Tech Support’s Dirty Little Secret

November 07, 2014//Ellen Neveux

Last Updated: November 17, 2020

This article was written 11 years ago and still holds true. Here, you can read about our analysis of remote access for enterprises. We paint a picture of the security climate of the time and predict remote access will continue to be vulnerability if the approach is not holistic.

Security violations a growing problem for enterprises
AUSTIN (TX) – (August 1, 2003) SecureLink, the leading provider of secure networks for remote support. Announced today that a recent study showed that security violations are a growing problem for enterprise software companies that offer advanced technical support to their customers.

“Imagine the challenge of a critical business application malfunction when your service engineer has no visibility into the system,” said Jeff Swearingen, CEO and co-founder of SecureLink. “If fixing the problem requires flying a technician across the country or waiting for the customer’s security staff to approve remote access options, customers and their vendors can be forced to make bad decisions.”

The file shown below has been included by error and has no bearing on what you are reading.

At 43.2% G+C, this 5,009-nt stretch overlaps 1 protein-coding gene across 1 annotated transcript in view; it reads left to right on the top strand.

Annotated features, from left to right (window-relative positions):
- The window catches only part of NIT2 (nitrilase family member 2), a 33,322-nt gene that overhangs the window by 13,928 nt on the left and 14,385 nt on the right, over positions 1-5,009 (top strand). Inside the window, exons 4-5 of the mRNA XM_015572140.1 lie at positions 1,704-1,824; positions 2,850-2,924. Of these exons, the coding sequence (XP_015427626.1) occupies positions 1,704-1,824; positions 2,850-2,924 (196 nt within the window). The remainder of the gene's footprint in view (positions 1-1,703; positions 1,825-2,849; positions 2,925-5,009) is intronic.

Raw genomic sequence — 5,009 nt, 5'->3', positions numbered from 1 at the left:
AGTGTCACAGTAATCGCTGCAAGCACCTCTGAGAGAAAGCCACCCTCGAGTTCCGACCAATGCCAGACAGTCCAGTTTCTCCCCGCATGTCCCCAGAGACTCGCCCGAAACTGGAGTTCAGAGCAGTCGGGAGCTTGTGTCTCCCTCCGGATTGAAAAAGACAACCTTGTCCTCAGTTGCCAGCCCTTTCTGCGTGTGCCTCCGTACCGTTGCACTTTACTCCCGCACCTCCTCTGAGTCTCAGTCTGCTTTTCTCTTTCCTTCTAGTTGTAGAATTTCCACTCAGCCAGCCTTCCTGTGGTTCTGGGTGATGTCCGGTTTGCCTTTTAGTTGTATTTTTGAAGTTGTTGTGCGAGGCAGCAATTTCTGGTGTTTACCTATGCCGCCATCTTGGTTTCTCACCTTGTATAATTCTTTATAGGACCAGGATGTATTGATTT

SecureLink collected data from more than 100 enterprise software companies. In the study, technical support managers confessed that their customers are:

  • Modifying firewalls to create access “holes”
  • Giving inappropriate access to a VPN account or PC
  • Authorizing remote access that lacks any audit trail
  • Using dial-in modems that enable anytime access

Technology vendors are often forced to choose between customer security and getting the job done
“Providing service and support for complex technology products often involves choosing between security and effectiveness,” continued Swearingen. “While asking the customer to email a log-file is very secure, it rarely diagnoses or fixes the problem. At the same time, offering the vendor access to the customer’s network via a VPN account, screen-sharing or a hole in a firewall is very effective, but highly insecure.

The data from this survey was collected via telephone interviews with 100 US-based enterprise software companies with annual revenues in excess of $25,000,000. The results were tabulated between September 2003 and March 2004.

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